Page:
Marianne Mikko (SDE), Head of the Estonian Delegation to the Parliamentary Assembly of the Council of Europe (PACE) is set to partake in PACE observation mission at the early presidential and parliamentary elections in Turkey on Monday, 24 June. She is to do so at the southeastern city of Diyarbakır, together with Jaak Madison (EKRE) who will be based in Erzurum in eastern Turkey.
The early presidential and parliamentary elections in Turkey take place nearly 18 months ahead of the main elections.
Ms. Mikko and Mr. Madison's stint as observers, as reported in an Estonian Parliament (Riigikogu) press release, take place against the backdrop of greater restrictions on the media as well as political opposition in Turkey.
Constitutional changes in Turkey
Since last year's constitutional reforms, the President, currently Recep Tayyip Erdoğan, will have greater executive powers, with the office of Prime Minster, currently Binali Yıldırım, being abolished altogether.
The parliamentary system of government will also be replaced by a presidential system.
A state of emergency has been in force in Turkey since the attempted coup in 2016 and remains so throughout the elections.
"Media channels are being closed in Turkey, and businessmen who support the government buy them up. Covering the events in the country in the web is also becoming more and more complicated," Ms. Mikko said.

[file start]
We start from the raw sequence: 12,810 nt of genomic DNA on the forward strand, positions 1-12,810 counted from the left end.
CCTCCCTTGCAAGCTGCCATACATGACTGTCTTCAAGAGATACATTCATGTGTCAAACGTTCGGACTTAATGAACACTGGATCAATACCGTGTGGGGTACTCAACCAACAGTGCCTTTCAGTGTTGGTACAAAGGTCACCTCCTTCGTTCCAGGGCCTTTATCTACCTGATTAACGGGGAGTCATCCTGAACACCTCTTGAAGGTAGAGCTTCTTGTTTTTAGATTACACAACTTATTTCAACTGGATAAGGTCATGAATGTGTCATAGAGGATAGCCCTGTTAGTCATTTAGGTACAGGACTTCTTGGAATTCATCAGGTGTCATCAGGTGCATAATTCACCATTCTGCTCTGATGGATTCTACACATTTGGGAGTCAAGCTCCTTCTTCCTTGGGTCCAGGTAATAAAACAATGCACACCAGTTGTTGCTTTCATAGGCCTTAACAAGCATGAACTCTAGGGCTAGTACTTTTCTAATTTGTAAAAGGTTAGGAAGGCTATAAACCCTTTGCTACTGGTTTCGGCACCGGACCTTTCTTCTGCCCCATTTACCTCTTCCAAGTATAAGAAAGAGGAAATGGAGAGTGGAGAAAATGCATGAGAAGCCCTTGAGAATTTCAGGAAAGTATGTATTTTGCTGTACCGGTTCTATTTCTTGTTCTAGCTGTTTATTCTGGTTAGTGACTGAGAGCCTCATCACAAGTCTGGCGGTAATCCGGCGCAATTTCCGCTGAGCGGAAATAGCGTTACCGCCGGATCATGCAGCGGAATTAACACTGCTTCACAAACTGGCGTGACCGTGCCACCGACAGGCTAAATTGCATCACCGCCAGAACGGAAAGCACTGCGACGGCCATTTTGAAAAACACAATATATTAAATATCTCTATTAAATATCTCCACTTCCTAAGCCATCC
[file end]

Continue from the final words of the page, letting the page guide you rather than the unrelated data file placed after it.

"Many members of parliament belonging to the opposition have been arrested, including the presidential candidate Selahattin Demirtaş [of the pro-Kurdish People's Democratic Party, arrested in 2016 - ed.], as well as several journalists and human rights activists being detained," she went on, highlighting the delicate nature of observing the current elections.
Pivotal role of Turkey
However Ms. Mikko was keen to stress Turkey's significant role in Europe and the world.
"Turkey is an extremely important country for Europe,'' she said.
''Therefore, it is my wish that Ankara will not deviate from the principles of democracy and the rule of law...I know that there are many democrats in Turkey. So the prospect of democratic forces clinching the elections there cannot be dismissed," Mikko said.
Jaak Madison also noted how crucial the PACE observation was to Turkish and international affairs.
"Turkey amended its Constitution last year, such that after the coming elections, it will essentially become a sultanate where the incumbent president Erdoğan will have absolute power," he said.
Mr. Madison added that observations were important in Turkish-EU relations, particularly strained at the moment following the apparent political crackdown.
The 33-member delegation of the PACE work alongside observers from the Organization for Security and Co-operation in Europe (OSCE) Parliamentary Assembly and the OSCE Office for Democratic Institutions and Human Rights (ODIHR).
Ahead of the elections and their observation, the delegation is due to meet with the Chairman and members of two of the most important bodies in the Turkish political and media structures, namely the Supreme Electoral Council of Turkey (YSK) and the Radio and Television Supreme Council (RTÜK ), as well as other representatives of the media and civil society.
Editor: Andrew Whyte